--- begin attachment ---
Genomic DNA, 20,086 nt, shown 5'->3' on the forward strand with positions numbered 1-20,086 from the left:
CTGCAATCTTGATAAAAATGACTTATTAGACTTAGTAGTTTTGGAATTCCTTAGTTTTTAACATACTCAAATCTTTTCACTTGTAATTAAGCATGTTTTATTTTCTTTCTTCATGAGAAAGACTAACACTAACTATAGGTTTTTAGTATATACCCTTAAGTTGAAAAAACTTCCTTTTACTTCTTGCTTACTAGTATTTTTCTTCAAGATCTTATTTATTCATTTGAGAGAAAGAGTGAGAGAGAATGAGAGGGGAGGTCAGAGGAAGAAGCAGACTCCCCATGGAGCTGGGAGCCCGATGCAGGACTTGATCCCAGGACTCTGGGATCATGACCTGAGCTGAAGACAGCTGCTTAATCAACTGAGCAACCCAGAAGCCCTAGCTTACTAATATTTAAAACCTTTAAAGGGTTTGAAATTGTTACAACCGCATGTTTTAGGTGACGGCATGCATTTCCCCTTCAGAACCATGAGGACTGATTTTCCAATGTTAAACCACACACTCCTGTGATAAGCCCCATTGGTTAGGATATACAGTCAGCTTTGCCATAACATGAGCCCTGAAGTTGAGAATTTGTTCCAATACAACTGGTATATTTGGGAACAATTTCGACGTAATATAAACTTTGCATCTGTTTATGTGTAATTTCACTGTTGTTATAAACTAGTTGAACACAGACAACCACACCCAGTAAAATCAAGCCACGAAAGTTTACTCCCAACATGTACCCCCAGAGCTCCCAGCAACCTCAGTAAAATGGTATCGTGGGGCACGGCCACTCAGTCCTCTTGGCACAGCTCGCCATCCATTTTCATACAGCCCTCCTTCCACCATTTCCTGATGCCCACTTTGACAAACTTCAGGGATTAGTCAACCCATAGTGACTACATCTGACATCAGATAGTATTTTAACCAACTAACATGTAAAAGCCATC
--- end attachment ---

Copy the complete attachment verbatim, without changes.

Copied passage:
Genomic DNA, 20,086 nt, shown 5'->3' on the forward strand with positions numbered 1-20,086 from the left:
CTGCAATCTTGATAAAAATGACTTATTAGACTTAGTAGTTTTGGAATTCCTTAGTTTTTAACATACTCAAATCTTTTCACTTGTAATTAAGCATGTTTTATTTTCTTTCTTCATGAGAAAGACTAACACTAACTATAGGTTTTTAGTATATACCCTTAAGTTGAAAAAACTTCCTTTTACTTCTTGCTTACTAGTATTTTTCTTCAAGATCTTATTTATTCATTTGAGAGAAAGAGTGAGAGAGAATGAGAGGGGAGGTCAGAGGAAGAAGCAGACTCCCCATGGAGCTGGGAGCCCGATGCAGGACTTGATCCCAGGACTCTGGGATCATGACCTGAGCTGAAGACAGCTGCTTAATCAACTGAGCAACCCAGAAGCCCTAGCTTACTAATATTTAAAACCTTTAAAGGGTTTGAAATTGTTACAACCGCATGTTTTAGGTGACGGCATGCATTTCCCCTTCAGAACCATGAGGACTGATTTTCCAATGTTAAACCACACACTCCTGTGATAAGCCCCATTGGTTAGGATATACAGTCAGCTTTGCCATAACATGAGCCCTGAAGTTGAGAATTTGTTCCAATACAACTGGTATATTTGGGAACAATTTCGACGTAATATAAACTTTGCATCTGTTTATGTGTAATTTCACTGTTGTTATAAACTAGTTGAACACAGACAACCACACCCAGTAAAATCAAGCCACGAAAGTTTACTCCCAACATGTACCCCCAGAGCTCCCAGCAACCTCAGTAAAATGGTATCGTGGGGCACGGCCACTCAGTCCTCTTGGCACAGCTCGCCATCCATTTTCATACAGCCCTCCTTCCACCATTTCCTGATGCCCACTTTGACAAACTTCAGGGATTAGTCAACCCATAGTGACTACATCTGACATCAGATAGTATTTTAACCAACTAACATGTAAAAGCCATC